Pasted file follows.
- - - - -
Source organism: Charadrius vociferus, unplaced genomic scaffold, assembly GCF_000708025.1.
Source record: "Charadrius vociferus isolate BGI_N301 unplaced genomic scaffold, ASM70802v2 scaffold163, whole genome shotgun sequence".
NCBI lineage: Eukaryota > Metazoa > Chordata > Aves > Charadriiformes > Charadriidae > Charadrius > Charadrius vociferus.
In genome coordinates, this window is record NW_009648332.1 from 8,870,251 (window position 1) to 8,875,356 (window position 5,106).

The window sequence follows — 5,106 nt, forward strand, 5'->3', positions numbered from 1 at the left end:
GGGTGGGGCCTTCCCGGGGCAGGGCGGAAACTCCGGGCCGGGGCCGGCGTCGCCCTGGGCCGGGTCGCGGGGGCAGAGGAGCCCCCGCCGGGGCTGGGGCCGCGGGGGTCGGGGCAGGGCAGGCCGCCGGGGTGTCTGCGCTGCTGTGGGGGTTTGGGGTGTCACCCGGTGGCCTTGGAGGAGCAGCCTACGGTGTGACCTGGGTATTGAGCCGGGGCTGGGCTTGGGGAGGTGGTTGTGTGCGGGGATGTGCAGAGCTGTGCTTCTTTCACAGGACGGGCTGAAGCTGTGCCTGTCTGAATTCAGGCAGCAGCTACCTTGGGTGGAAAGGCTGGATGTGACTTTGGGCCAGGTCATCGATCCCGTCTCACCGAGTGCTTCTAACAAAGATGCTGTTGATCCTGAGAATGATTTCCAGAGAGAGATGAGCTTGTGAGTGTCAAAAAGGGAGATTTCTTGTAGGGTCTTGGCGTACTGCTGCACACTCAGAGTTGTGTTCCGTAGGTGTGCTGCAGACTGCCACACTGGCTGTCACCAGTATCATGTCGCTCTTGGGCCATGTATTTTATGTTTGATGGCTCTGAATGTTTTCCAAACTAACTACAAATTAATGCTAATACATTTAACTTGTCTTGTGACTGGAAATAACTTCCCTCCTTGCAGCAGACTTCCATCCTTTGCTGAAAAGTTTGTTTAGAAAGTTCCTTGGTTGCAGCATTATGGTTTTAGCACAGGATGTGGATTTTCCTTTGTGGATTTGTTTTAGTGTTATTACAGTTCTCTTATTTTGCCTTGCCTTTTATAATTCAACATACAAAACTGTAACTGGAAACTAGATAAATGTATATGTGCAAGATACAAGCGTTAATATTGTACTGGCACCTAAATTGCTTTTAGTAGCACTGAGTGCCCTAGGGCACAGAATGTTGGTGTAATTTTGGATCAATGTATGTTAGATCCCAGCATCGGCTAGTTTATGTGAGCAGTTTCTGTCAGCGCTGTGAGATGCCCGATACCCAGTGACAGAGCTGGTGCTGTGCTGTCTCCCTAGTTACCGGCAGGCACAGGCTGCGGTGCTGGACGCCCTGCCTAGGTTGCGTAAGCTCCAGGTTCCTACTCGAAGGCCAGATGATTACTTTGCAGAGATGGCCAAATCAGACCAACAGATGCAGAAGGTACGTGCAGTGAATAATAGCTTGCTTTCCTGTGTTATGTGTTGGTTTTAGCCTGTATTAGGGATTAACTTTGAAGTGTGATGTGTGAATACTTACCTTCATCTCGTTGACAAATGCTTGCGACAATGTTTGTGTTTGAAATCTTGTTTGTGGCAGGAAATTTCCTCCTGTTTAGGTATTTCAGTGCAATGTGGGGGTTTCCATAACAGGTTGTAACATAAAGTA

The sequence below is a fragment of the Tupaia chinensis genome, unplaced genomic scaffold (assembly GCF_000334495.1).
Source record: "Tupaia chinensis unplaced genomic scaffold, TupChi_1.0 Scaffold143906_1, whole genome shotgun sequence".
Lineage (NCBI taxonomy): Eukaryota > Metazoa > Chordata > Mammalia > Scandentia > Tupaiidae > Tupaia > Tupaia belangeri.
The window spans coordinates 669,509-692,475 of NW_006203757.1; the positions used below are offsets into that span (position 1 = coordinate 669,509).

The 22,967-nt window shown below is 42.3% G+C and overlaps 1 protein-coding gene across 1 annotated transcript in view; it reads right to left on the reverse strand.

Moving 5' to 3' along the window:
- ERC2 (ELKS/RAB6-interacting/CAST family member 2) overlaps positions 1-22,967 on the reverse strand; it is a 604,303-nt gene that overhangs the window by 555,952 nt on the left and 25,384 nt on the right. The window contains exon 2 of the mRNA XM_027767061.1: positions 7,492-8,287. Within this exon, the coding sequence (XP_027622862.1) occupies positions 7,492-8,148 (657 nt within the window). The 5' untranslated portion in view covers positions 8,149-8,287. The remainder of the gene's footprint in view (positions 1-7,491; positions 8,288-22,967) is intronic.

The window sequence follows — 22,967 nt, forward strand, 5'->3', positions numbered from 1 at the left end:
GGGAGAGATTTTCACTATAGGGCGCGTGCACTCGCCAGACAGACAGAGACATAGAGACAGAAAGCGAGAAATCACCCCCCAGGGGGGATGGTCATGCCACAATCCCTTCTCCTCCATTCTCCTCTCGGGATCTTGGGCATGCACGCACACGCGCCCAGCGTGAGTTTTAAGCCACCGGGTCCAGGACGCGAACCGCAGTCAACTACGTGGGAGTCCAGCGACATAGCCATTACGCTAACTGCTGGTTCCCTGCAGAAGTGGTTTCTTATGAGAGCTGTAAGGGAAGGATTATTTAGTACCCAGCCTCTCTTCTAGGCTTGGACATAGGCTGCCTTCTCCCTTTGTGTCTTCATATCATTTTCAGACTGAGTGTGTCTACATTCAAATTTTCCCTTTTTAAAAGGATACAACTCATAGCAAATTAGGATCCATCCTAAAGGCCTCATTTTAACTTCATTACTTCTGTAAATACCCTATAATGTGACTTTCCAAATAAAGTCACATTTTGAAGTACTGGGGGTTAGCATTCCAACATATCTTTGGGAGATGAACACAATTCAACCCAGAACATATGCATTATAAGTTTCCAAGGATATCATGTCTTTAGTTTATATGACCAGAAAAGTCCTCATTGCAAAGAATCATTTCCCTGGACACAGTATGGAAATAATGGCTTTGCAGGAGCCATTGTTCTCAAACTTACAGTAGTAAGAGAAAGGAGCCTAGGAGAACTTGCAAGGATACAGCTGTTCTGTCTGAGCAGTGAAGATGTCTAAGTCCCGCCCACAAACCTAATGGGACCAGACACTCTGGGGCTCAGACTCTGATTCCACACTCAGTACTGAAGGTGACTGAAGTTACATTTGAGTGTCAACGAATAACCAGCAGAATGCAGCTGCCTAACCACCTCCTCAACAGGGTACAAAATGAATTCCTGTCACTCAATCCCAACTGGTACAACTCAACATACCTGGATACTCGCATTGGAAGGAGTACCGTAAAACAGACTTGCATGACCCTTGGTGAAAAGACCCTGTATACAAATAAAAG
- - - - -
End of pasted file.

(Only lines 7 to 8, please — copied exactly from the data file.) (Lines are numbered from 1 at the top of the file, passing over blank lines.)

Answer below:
The sequence below is a fragment of the Tupaia chinensis genome, unplaced genomic scaffold (assembly GCF_000334495.1).
Source record: "Tupaia chinensis unplaced genomic scaffold, TupChi_1.0 Scaffold143906_1, whole genome shotgun sequence".